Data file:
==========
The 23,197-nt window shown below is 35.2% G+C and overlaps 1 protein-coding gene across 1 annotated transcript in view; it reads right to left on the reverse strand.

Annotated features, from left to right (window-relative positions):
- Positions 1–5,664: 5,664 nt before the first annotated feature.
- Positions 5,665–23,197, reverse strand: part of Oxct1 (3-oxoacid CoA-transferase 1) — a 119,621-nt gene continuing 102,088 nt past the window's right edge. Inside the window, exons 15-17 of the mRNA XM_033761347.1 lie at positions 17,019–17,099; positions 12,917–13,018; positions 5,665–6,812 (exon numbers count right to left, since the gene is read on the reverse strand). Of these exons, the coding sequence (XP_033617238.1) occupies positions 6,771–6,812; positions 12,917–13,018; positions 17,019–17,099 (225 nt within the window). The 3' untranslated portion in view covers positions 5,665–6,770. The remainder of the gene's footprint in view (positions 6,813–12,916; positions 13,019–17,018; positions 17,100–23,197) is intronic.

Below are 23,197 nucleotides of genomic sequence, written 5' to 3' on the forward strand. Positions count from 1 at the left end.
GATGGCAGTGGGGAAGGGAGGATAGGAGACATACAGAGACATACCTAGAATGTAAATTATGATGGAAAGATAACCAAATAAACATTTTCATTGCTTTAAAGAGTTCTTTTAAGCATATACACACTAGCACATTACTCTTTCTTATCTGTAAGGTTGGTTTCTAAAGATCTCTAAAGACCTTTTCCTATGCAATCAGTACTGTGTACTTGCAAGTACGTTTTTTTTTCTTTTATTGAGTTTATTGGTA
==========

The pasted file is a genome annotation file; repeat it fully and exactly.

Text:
The 23,197-nt window shown below is 35.2% G+C and overlaps 1 protein-coding gene across 1 annotated transcript in view; it reads right to left on the reverse strand.

Annotated features, from left to right (window-relative positions):
- Positions 1–5,664: 5,664 nt before the first annotated feature.
- Positions 5,665–23,197, reverse strand: part of Oxct1 (3-oxoacid CoA-transferase 1) — a 119,621-nt gene continuing 102,088 nt past the window's right edge. Inside the window, exons 15-17 of the mRNA XM_033761347.1 lie at positions 17,019–17,099; positions 12,917–13,018; positions 5,665–6,812 (exon numbers count right to left, since the gene is read on the reverse strand). Of these exons, the coding sequence (XP_033617238.1) occupies positions 6,771–6,812; positions 12,917–13,018; positions 17,019–17,099 (225 nt within the window). The 3' untranslated portion in view covers positions 5,665–6,770. The remainder of the gene's footprint in view (positions 6,813–12,916; positions 13,019–17,018; positions 17,100–23,197) is intronic.

Below are 23,197 nucleotides of genomic sequence, written 5' to 3' on the forward strand. Positions count from 1 at the left end.
GATGGCAGTGGGGAAGGGAGGATAGGAGACATACAGAGACATACCTAGAATGTAAATTATGATGGAAAGATAACCAAATAAACATTTTCATTGCTTTAAAGAGTTCTTTTAAGCATATACACACTAGCACATTACTCTTTCTTATCTGTAAGGTTGGTTTCTAAAGATCTCTAAAGACCTTTTCCTATGCAATCAGTACTGTGTACTTGCAAGTACGTTTTTTTTTCTTTTATTGAGTTTATTGGTA